Daily Press Briefing by the Office of the Spokesperson for the Secretary-General

The following is a near-verbatim transcript of today’s noon briefing by Stéphane Dujarric, Spokesman for the Secretary-General.

**Middle East

Good afternoon.  A couple of notes today, not a ton of new stuff for you.

Our friend Tor Wennesland, the Special Coordinator for the Middle East Peace Process, briefed the Security Council earlier today.  He said that as Israel rolls out a significant ground operation in and around Rafah, the devastation is only intensifying.  He urged the parties to return to the negotiating table immediately and in good faith.  Mr. Wennesland also reiterated the Secretary-General’s repeated calls for the immediate release of all hostages being held in Gaza and for an immediate humanitarian ceasefire.

Mr. Wennesland said that unsafe conditions resulting from a dangerously deficient humanitarian notification mechanism are compounded by overcrowding, desperation and a breakdown of law and order, imperilling humanitarian operations and costing the lives of our humanitarian colleagues — including almost 200 UN staff.

He added that large-scale Israeli operations persist in the West Bank, which are often met by lethal exchanges with armed Palestinians, as well as a spike in settler violence and attacks by Palestinians against Israelis.

Mr. Wennesland said that the UN remains in regular contact with the mediators and parties, and we are committed to supporting the implementation of an agreement.  A sustained ceasefire will be critical to a full-scale humanitarian and early recovery response to meet the immediate needs of people in Gaza, he said.

Mr. Wennesland is here in person and he has agreed to come to the stakeout after the closed consultations, so we will let you know, and please be there.

**Occupied Palestinian Territory

Turning to the situation actually on the ground in Gaza, our colleagues in the Office for the Coordination of Humanitarian Affairs (OCHA) tell us that, as widespread Israeli bombardment continues to be reported, ground incursions and heavy fighting are also affecting northern, central and southern Gaza.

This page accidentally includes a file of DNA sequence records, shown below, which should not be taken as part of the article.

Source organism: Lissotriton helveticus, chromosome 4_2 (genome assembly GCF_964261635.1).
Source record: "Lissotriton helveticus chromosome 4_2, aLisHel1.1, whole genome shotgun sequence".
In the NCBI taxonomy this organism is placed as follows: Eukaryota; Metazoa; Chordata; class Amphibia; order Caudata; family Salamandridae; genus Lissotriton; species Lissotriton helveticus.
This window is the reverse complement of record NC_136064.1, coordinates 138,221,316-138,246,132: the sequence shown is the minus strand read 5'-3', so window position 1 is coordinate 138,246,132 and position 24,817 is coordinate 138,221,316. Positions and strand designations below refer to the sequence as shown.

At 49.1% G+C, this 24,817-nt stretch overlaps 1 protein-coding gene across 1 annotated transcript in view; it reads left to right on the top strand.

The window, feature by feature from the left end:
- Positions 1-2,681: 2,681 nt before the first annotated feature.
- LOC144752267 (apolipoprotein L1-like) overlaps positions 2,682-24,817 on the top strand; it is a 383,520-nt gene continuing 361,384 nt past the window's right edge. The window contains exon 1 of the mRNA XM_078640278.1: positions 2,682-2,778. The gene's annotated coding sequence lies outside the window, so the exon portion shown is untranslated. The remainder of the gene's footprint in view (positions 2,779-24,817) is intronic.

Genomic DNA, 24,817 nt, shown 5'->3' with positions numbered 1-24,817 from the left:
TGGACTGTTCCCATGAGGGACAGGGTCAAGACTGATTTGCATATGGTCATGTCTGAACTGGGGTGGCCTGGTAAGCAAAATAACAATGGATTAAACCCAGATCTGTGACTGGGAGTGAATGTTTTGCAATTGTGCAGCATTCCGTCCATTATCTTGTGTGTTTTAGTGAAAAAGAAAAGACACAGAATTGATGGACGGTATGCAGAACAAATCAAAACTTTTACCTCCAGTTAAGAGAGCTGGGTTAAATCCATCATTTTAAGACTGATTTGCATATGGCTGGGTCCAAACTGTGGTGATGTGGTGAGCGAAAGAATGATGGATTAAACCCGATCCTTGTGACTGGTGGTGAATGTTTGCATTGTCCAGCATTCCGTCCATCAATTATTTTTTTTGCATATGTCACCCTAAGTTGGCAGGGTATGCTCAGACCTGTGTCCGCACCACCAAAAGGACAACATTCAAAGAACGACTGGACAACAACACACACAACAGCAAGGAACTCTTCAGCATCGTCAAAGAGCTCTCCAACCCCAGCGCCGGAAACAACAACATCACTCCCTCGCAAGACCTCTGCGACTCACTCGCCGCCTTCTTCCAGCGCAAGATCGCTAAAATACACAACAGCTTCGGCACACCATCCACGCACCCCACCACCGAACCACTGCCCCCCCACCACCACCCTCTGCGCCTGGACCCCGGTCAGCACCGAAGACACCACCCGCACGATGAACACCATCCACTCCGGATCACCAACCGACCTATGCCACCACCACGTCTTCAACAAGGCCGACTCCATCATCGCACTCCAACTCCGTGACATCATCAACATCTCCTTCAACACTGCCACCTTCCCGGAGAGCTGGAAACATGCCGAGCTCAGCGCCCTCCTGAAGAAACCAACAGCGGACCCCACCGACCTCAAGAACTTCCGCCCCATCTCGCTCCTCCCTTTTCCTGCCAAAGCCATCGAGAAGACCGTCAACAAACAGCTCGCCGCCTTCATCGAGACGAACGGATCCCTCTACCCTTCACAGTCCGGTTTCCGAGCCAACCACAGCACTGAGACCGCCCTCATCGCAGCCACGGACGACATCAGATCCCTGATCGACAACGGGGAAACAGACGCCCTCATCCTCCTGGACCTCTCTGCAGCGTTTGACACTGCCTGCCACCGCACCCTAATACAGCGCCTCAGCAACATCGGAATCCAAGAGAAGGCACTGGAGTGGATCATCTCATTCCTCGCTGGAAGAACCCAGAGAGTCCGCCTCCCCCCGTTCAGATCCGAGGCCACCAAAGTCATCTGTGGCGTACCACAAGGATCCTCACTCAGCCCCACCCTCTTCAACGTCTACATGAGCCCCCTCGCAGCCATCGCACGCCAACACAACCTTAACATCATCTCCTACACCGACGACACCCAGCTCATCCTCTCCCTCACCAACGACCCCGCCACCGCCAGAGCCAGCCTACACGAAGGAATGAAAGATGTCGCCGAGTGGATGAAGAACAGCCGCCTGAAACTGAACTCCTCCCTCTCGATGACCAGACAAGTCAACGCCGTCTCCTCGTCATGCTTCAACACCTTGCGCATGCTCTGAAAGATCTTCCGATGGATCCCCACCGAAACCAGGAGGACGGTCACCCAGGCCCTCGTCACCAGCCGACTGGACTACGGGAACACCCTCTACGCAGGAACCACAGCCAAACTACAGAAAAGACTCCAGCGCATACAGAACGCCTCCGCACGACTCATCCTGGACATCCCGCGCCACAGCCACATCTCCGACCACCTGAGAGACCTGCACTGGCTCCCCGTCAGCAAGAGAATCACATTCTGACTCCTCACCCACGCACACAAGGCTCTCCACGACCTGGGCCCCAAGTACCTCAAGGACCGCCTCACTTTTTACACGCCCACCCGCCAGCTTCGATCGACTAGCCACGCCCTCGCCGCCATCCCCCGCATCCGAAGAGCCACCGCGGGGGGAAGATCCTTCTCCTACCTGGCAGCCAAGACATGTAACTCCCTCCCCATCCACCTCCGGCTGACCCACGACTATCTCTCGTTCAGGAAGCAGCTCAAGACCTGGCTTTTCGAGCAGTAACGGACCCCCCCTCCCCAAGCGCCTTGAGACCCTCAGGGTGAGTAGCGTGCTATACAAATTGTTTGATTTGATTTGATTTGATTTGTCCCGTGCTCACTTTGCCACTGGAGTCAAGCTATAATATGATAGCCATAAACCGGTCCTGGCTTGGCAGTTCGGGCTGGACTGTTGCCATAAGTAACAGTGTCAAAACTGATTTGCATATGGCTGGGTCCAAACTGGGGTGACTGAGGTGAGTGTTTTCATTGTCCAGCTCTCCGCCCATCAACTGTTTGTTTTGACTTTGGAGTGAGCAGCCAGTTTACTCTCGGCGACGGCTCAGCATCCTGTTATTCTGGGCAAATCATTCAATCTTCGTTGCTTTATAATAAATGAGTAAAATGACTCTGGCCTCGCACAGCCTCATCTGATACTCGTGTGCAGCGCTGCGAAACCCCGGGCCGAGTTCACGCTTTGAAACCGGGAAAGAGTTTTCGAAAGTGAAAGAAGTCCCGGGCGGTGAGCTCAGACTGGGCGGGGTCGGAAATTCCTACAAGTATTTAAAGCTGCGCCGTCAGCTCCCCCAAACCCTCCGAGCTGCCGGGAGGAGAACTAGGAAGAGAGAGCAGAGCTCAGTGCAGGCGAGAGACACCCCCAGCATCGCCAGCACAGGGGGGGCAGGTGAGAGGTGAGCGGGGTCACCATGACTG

OCHA says the flow of humanitarian aid into Gaza has dropped by 67 per cent since 7 May.  This is due to the closure of the Rafah crossing, the inability to safely and consistently pick up commodities that have been dropped off on the Palestinian side of the Kerem Abu Salem crossing, and limited deliveries through other entry points.

Our humanitarian colleagues also tell us that health, humanitarian relief and social services in Rafah are being forced to close, one after the other.  This is due to the expanding fighting in Rafah, insecurity, evacuation orders, and the need to channel resources to areas where displaced people are trying to seek shelter.

The World Health Organization (WHO) says that just one hospital in Rafah —that’s the Al Emirati Maternity Hospital — remains partially functional.

Despite intense hostilities, we and our partners continue to do all we can to support hospitals with critical supplies.  On Monday, the World Health Organization and partners delivered supplies to Al Ahli Hospital in Gaza City.  This included 15,000 litres of fuel and more than a dozen hospital beds, as well as medicines and trauma supplies for some 1,500 people.

Dr. Tedros [Adhanom Ghebreyesus], the Director-General of WHO, said the destruction of roads and lack of fuel and safe access for missions in Gaza continue to impede movements to northern Gaza.


Turning to Sudan and to the incredibly dire situation in that country:  Our colleagues at the International Organization for Migration (IOM) say that now more than 7 million men, women and children are displaced inside Sudan.  These movements have been happening since the conflict broke out in April 2023.  More than half of the displaced are children.